Remembrance Day can be a strange and puzzling experience, at least to me. Brought up to be deeply suspicious of the British state and everything associated with it, steeped in a Trotskyist tradition that starts its thinking about war from the assumption that one’s main enemy is at home in the shape of the ruling class, I find it hard to shake off that instinctive distrust. I have come to see the premise that class struggle is the main truth of political and thus of national life as not just wrong but absurd. I have rejected completely the Marxism that dominated my youth. Yet I can’t accept a strong identification with “my” nation and its state.
The Christianity embraced in my thirties not much more compatible with nationalism than the Marxism of my teens and twenties. Our identity in Christ, if it is a genuine rebirth into a new creation, cannot be simply and straightforwardly grafted on to a natural national identity. Whatever else Jesus was and is he is not English, British or European. If we are adopted into the family of God our national identity becomes, at the least, problematic.
Remembrance Day is not necessarily an orgy of national self-congratulation and identity building, of course, but it can sometimes feel too close to that for my comfort. I don’t have a strong feeling of any kind about the recent installation at the Tower but the fact that it seemed natural to commemorate only “our” war dead is both quite understandable and in keeping with the nature of Remembrance Day and deeply troubling to me. That both these things are true is what makes this day difficult. I find myself able neither to embrace nor to reject it.
Equally I have difficulty with the “white poppy” response. I am not and have never been a pacifist. It seems obvious to me that sometimes it would be irresponsible to reject recourse to violence. One could legitimately say that one chose to submit oneself to the actions of evil men with resistance, in line with Jesus’ clear instruction. I find it more difficult to accept that one can make that choice for others. Those with the authority and the capability to protect the subjects of a sovereign power of which they are the agents must sometimes do so, it seems to me. Thus I accept the broad outline of a theory of “just war” as it has been developed in the Christian tradition.
I am also keenly aware of the injunction that we Christians are to “love our enemies”. Who “our” enemies are, in this case, is not completely straightforward. As I read Christ’s words they are those who are our enemies insofar as we are Christians who are primarily in view. In this respect it is not at all clear that the enemies of “my” country are my enemies. They may, perhaps, be my neighbours or they may be people to whom I have none of the relationships named in Jesus’ teaching, neighbour, enemy, brother, sister, friend. They may not fall into any of the categories named by him alongside these relational ones, poor, rich, those who mourn, those who hunger and thirst after righteousness, the blind, the imprisoned, the oppressed, the rich. If, however, their actions in war make them my enemies then I am instructed to love them.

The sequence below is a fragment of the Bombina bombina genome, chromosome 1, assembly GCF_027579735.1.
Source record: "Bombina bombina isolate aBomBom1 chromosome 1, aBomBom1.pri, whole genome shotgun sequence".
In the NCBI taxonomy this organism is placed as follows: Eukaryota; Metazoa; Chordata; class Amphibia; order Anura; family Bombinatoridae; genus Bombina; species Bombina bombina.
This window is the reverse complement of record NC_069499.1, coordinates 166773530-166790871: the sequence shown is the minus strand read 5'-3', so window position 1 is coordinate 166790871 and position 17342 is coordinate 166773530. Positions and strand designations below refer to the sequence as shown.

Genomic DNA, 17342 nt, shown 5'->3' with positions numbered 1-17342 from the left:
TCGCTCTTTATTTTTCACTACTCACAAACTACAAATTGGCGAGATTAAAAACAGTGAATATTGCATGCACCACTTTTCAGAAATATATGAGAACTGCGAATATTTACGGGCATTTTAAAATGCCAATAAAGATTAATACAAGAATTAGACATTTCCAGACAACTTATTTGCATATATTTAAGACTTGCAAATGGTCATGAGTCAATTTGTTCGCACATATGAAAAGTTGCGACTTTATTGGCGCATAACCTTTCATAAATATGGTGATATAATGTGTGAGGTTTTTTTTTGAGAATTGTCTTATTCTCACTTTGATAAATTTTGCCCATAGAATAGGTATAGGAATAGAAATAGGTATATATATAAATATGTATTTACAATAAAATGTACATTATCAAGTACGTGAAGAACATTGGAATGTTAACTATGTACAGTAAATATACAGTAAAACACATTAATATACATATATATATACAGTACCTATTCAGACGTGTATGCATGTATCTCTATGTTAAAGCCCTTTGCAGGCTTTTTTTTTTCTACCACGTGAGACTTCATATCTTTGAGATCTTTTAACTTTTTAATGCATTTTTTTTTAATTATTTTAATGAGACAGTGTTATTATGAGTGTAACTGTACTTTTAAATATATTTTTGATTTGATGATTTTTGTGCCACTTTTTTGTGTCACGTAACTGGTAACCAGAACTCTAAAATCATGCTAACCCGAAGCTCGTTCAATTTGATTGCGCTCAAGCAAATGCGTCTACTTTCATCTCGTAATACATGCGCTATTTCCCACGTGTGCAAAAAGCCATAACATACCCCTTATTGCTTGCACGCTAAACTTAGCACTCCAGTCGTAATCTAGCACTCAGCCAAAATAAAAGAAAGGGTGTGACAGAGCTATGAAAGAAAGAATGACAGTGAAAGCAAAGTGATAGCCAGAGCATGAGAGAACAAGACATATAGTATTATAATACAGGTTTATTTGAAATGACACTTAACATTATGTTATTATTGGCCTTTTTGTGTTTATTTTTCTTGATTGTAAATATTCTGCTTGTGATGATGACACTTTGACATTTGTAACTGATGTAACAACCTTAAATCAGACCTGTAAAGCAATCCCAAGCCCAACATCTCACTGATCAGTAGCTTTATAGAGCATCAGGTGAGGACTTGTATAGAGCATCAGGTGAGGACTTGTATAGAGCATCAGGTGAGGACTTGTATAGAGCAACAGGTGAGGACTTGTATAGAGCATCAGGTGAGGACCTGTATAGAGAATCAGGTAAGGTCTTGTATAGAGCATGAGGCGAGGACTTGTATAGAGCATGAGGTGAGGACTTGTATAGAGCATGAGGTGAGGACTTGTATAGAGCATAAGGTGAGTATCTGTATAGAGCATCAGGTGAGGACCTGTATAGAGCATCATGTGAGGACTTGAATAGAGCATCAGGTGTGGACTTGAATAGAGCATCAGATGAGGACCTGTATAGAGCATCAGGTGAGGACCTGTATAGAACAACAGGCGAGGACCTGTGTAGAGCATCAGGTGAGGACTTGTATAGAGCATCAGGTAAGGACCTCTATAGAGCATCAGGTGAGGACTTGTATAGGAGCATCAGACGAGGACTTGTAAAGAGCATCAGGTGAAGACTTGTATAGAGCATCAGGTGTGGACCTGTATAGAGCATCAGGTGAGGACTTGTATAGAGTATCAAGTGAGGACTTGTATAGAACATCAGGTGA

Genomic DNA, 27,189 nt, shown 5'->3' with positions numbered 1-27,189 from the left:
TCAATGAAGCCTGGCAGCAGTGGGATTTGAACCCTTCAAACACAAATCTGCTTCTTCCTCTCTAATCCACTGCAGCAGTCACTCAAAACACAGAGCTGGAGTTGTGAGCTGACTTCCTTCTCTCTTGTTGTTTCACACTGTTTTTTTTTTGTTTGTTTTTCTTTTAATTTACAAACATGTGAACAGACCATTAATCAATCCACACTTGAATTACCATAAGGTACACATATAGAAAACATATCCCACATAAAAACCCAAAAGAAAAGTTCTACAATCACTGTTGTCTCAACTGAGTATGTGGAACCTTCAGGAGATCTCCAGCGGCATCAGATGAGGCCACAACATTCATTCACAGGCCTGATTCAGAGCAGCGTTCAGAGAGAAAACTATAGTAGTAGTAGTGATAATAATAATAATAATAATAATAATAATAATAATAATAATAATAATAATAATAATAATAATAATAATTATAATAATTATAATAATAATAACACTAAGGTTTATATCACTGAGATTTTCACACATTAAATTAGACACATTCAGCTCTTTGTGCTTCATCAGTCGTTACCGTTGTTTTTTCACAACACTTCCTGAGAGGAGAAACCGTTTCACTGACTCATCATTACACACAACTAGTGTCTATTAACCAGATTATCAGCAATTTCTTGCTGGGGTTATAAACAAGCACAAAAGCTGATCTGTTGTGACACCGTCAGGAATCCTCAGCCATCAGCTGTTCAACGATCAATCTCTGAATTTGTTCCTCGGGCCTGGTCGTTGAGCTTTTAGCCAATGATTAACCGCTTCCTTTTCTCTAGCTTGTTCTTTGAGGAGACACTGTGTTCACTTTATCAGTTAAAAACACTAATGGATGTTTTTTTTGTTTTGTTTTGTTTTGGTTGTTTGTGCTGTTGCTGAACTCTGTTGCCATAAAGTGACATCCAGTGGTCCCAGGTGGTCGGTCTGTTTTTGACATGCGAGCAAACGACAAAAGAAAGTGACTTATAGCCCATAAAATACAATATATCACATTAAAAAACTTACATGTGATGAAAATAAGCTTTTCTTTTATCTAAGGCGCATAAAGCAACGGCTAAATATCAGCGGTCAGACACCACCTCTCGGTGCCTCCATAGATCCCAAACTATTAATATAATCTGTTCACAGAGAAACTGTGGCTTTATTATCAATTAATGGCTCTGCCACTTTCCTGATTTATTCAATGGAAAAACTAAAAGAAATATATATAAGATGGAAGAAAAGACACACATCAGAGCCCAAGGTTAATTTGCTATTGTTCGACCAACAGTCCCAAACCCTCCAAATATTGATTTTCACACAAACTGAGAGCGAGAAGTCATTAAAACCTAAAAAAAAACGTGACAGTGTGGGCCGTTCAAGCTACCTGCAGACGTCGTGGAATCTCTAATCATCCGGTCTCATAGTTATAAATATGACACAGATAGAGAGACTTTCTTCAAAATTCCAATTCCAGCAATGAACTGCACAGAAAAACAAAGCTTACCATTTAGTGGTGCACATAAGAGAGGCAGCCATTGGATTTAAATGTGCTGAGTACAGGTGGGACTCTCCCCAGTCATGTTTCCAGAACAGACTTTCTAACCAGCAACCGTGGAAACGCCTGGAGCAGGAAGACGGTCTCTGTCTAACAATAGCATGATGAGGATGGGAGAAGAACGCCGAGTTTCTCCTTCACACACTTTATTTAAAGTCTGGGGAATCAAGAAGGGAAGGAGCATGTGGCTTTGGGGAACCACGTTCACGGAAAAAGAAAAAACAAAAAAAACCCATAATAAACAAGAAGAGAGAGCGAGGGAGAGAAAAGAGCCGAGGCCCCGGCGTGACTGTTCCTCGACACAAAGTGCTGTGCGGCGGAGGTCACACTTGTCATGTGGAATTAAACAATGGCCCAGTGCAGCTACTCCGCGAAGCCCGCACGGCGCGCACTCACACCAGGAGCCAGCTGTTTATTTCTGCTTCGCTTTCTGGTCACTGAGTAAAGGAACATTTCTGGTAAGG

Alongside my unease as the Church as the Church, which cannot really see itself as national, remembering the losses of one nation rather than another (an unease that recognises reasons why it might properly do so) comes another. What difference does it make it the wars in which people died were or were not, to whatever degree, “just”? Does it make a difference to our attitude to their deaths if we think they were in the interest of a good or of a bad cause? Does it make a difference if they were willing and enthusiastic participants or unwilling or even mutinous? Do we remember those shot for cowardice differently from the way we remember those killed doing heroic things for which they were awarded posthumous medals? If so, why?
At any rate our memorialising, as Christians, has to have at least a substantial element of repentance. All war is wrong, even just war, even war we cannot responsibly avoid. Jesus really does tell us not to resist the evil man and when we do we are quite clearly doing what we are told not to. It should come as no surprise to anybody with much acquaintance with the post-Reformation Christian tradition that we cannot keep ourselves pure of sin. Our lives are lived out in a fallen sinful world as fallen sinful people. This by no means absolves us of the struggle to align ourselves to God’s will as best we can but we should be under no illusion that this will leave us nothing to regret or confess, nothing to repent of.
Of course we can’t repent on somebody else’s behalf, when we remember the dead we do not remember or confess their sins. The primary modes of Christian memory in this case are thanksgiving and expectation. We give thanks for the gift of life, which is past, and we look forward to resurrection. Insofar, though, as we identify with the lost, in a moment of national solidarity, then there is repentance. The nation is responsible for these deaths and for the deaths of those killed on the other side of every war, and of this we should repent, even where we fought justly.
Balancing these various perspectives, us as Christians set aside and apart from our nation, as members of a national community mourning, in the Christian way of thanksgiving and expectation, those who have been lost, as members of a national community repenting of our sinful warring, is difficult, but it must surely be the task of the Church on these days of recollection.